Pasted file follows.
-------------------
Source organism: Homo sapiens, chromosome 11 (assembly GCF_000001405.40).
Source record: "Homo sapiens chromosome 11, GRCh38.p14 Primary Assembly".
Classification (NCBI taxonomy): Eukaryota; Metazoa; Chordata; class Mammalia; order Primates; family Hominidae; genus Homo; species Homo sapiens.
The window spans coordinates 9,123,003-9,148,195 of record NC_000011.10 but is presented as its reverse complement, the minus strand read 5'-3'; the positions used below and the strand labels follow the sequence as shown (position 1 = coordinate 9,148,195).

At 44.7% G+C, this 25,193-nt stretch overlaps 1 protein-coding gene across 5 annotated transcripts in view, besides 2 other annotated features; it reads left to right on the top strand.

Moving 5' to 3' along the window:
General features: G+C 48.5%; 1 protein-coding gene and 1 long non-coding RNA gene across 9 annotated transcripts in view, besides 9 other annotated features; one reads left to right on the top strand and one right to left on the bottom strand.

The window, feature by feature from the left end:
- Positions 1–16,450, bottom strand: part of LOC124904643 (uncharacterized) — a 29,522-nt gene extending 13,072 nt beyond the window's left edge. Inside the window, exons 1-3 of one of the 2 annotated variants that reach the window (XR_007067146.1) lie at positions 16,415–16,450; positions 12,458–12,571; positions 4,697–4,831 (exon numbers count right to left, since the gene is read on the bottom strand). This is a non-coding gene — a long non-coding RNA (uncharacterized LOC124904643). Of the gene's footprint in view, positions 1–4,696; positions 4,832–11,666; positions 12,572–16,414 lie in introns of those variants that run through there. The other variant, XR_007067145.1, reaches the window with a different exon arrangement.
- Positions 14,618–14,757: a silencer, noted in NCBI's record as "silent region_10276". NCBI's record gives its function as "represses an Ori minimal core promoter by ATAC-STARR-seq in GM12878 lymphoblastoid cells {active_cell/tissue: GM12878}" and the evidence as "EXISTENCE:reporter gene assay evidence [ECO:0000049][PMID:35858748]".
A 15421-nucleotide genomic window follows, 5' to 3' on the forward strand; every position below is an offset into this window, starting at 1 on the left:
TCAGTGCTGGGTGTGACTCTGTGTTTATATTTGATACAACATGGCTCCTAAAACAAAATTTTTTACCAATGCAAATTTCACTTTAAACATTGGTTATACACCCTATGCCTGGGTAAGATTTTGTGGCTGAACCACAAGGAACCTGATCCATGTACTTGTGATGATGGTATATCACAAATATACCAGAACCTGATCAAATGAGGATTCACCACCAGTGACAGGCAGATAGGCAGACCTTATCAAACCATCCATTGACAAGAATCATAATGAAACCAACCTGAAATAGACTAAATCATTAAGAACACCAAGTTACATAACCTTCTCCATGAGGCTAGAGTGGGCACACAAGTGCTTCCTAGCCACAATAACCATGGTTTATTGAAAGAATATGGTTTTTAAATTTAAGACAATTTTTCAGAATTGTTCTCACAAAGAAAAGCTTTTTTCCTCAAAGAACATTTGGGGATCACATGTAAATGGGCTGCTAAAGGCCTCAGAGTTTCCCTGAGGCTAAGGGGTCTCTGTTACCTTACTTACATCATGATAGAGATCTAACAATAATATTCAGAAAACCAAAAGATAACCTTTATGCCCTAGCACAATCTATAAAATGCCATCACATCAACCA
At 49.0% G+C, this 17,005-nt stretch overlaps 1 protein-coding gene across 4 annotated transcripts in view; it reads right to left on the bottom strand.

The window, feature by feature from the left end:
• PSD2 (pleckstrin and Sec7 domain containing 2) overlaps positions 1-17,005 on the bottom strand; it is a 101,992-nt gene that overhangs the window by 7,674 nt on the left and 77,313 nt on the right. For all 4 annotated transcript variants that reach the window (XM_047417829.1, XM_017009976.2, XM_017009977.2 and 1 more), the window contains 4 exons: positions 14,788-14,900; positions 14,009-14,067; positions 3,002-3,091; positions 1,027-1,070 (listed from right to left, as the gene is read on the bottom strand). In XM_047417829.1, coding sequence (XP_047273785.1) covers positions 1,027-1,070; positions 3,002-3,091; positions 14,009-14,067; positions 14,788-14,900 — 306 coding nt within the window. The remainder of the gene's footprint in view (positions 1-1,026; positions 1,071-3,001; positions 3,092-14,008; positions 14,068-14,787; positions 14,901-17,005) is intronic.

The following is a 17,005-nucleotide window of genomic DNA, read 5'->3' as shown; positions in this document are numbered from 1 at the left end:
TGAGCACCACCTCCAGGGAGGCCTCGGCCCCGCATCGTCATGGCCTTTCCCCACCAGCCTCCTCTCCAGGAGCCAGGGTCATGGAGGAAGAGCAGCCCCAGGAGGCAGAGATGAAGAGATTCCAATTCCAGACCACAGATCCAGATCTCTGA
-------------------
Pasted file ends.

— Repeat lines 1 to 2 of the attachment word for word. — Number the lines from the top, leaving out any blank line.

Source organism: Homo sapiens, chromosome 11 (assembly GCF_000001405.40).
Source record: "Homo sapiens chromosome 11, GRCh38.p14 Primary Assembly".